(more info and background here)

Summarised Discography (detailed disco in download)

1972: Laye Thiam / Saf Mounadem (LP) - at adunablog
           side B by Saf Mounadem, later renamed Ba(w)obab
1972: Baobab - 2xLP (Baobab #BAO)
1975: Bawobab - 5xLP (Disques Buur #BRLP) - at gg BRLP.003 and BRLP.005
1977: Bawobab - 2xLP (Music Afrique #MSCLP) - at gg MSCLP.002 - found MSCLP.001
1978: Baobab a Paris - 2xLP+12" (Abou Ledoux #ASL) - at gg vol.1 and vol.2
1979: Baobab Succes 79 (LP, Disc Afrique #DARL001)
1980: Baobab - 2xLP (Jambaar #JM) - found link JM.5004
1982: Baobab - 2xK7 - Vol.1&2 (M'Baye Gueye)
1982: Baobab - Ken Dou Werente (LP) comp.1982 K7s
1986: Baobab Guygui - Mame Diarra Bousso (K7, Studio 2000)
198x: Baobab de Dakar 86 - 3xK7 (various labels) - found link SYL.83105
2002: Specialist In All Styles (CD, World Circuit) old songs rerecorded
2007: Made In Dakar (CD, World Circuit / Nonesuch Records)
Comp: N'Wolof (1998, CD, Dakar Sound DKS 014) mostly prev.unr.1970-71
Comp: VA - Senegal 70 (2015, Analog Africa) incl.2 prev.unr.Baobab tracks
Re-Comp: Pirates Choice - 1982 K7s (1989, CD) (2001, 2CD) / On Verra Ca - 1978 Paris Sessions (1992, CD) / Bamba - 1980 LPs (1993, CD) / Roots And Fruit (1999, CD) / A Night At Club Baobab (2006, CD) / Classic Titles (2007, CD) / Belle Epoque 1971-77 (2009, 2CD) / Belle Epoque Vol.2 1973-76 (2011, 2CD)
Re-K7s: Baobab - Vol.1/2/3/4 - 1972-75 tracks (198x, Bellot) - vol.2/3 at wrldsrv

Baobab to watch while downloading:

Continue enjoying the MUSIC and EATING



  1. Wellcome
    Some extra information in your mailbox.

  2. Thanks NGONI, included in discography

  3. Seen them a few times after they were re-launched by World Circuit (and Youssou), last time was at Vienne Jazz Fest last year, Barthelemy Attiso was not there and was replaced by a (very good) youngster, the show was great nevertheless!

    Incidentally, World Circuit announced they would return to the studio in 2016 to record a new album...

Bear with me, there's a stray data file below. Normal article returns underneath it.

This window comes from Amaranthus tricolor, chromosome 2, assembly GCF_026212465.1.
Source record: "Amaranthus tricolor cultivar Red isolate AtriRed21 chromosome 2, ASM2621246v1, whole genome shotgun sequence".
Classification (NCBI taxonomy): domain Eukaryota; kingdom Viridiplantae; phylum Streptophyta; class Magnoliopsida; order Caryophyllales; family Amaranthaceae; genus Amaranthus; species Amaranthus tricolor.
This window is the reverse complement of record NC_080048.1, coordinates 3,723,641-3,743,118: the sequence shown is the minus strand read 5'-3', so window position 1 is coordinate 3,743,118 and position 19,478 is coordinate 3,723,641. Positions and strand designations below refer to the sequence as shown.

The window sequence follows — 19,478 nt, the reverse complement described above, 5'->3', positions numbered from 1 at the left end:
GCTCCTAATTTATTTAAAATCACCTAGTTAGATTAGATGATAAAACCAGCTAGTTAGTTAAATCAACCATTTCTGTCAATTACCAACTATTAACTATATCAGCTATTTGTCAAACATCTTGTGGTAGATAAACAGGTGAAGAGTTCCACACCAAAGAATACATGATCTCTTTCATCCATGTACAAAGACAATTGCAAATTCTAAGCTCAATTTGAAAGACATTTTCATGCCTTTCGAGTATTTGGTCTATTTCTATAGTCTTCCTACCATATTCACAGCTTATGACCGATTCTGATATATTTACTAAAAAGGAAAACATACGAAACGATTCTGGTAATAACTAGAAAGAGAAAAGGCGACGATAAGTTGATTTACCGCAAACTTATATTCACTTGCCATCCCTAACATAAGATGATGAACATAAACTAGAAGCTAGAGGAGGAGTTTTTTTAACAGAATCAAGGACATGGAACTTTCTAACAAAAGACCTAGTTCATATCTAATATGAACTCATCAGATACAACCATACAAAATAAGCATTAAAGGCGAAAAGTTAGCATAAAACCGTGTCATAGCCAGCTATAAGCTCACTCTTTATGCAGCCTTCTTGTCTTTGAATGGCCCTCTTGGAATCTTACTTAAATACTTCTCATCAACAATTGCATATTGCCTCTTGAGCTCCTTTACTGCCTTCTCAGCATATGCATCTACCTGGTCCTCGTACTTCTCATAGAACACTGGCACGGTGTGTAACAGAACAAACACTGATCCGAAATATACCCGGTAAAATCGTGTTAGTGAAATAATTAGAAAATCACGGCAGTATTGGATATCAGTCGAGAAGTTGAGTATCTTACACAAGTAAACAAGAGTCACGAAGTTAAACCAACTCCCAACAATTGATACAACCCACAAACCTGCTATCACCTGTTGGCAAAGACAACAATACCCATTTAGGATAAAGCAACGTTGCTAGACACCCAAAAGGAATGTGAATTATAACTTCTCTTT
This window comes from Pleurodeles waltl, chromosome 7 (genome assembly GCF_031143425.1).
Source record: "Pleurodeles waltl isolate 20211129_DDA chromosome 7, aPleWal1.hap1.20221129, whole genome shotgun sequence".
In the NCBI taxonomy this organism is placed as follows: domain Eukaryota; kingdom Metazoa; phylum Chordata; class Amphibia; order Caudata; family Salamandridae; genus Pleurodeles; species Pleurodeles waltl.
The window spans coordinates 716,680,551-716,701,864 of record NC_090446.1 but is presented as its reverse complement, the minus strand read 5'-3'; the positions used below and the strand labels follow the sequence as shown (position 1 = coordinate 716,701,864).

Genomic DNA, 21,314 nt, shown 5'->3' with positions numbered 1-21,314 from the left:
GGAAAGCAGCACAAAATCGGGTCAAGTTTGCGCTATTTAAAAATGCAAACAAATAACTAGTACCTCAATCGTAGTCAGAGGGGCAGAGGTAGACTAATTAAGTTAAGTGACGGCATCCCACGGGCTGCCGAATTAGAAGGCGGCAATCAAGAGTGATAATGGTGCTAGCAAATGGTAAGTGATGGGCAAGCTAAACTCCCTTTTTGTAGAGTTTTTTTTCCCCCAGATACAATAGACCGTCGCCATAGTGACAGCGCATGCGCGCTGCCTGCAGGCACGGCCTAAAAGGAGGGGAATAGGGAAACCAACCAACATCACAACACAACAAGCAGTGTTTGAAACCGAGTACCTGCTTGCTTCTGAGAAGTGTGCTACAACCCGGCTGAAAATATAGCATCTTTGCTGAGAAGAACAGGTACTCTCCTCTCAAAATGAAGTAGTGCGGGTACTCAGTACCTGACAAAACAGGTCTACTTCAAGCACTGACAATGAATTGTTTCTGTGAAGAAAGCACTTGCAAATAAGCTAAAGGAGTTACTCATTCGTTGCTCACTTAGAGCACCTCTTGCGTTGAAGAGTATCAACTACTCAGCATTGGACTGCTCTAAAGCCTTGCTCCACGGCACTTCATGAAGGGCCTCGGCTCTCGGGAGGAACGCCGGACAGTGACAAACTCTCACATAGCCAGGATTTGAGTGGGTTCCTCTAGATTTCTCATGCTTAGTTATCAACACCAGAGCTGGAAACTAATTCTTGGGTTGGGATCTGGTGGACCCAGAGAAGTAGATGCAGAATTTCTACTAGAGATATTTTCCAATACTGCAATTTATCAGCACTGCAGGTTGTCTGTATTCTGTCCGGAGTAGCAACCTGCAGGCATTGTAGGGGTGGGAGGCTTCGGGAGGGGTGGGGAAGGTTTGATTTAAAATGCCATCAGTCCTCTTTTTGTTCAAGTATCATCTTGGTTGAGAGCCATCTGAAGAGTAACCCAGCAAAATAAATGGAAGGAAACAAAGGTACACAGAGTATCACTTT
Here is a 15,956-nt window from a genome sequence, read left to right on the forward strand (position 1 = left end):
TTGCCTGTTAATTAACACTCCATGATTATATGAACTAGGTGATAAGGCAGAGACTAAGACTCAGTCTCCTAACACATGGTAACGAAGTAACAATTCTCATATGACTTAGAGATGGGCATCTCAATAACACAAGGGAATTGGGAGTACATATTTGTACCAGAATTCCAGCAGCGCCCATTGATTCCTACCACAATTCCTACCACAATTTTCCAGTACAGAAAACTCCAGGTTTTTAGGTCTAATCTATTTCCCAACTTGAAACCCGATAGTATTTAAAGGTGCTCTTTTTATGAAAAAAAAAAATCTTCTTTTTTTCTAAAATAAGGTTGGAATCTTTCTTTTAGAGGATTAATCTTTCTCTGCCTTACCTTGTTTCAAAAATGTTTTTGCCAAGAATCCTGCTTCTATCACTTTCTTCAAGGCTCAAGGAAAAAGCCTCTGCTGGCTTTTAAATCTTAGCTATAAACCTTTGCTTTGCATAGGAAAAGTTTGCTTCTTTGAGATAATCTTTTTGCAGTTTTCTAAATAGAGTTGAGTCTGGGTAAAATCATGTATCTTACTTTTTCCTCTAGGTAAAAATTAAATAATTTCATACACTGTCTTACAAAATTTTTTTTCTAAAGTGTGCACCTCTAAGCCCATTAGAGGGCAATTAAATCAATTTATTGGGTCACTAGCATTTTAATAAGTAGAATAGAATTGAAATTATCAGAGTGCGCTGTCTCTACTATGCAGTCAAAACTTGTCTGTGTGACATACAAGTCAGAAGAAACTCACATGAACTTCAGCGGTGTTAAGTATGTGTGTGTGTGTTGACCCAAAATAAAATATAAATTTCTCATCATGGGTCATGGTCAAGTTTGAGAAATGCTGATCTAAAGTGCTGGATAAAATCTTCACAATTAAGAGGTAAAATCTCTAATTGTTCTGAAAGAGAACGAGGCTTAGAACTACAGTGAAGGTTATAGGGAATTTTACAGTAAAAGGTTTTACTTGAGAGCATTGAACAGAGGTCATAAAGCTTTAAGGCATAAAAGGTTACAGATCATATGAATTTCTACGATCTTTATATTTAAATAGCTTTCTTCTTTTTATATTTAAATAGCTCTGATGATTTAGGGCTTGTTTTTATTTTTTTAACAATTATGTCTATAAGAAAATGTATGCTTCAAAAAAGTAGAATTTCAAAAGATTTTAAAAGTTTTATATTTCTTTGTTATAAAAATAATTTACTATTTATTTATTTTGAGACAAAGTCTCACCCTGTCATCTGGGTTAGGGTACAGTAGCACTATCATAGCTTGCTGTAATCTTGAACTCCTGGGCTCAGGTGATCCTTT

4. awaiting their new album.....
    found some rare K7/LP links and added in the discography for your enjoyment

    1. Thanks for the links, I found pictures of the Ndeleng Ndeleng cover on both sides.

  5. I'm not sure that one would actually call that rhythmic pattern a clave - clave is, very specifically, the Afro-Cuban pattern played on claves. This also is probably not quite the same as on the Oumou Sangare song. She's Wassoulou, and her group normally sticks to rhythms that are found in the region. (Unlike, say, Habib Koite, who not only uses rhythms from all of the different groups of people in Mali, but Cuban, etc. as well.) I think you *might* be hearing segments of different parts of a single rhythm, one that is meant to be played on multiple instruments. But without hearing a specific example, I can't say for sure. It is, however, my guess, due to the sources Baobab has always drawn on for their music.

    1. =>spinning in air
      To clarify where I recognised the "clave" pattern: in Baobab's 3.improvisation it's the cymbals and in Sangare's Ko Sira it's the handclaps in the beginning (and I remember during concerts the trowing of the calabashes in the middle section). In both cases it's not the main rhythm, but used as a sort of guide pattern to give the other musicians a common rhythmic reference.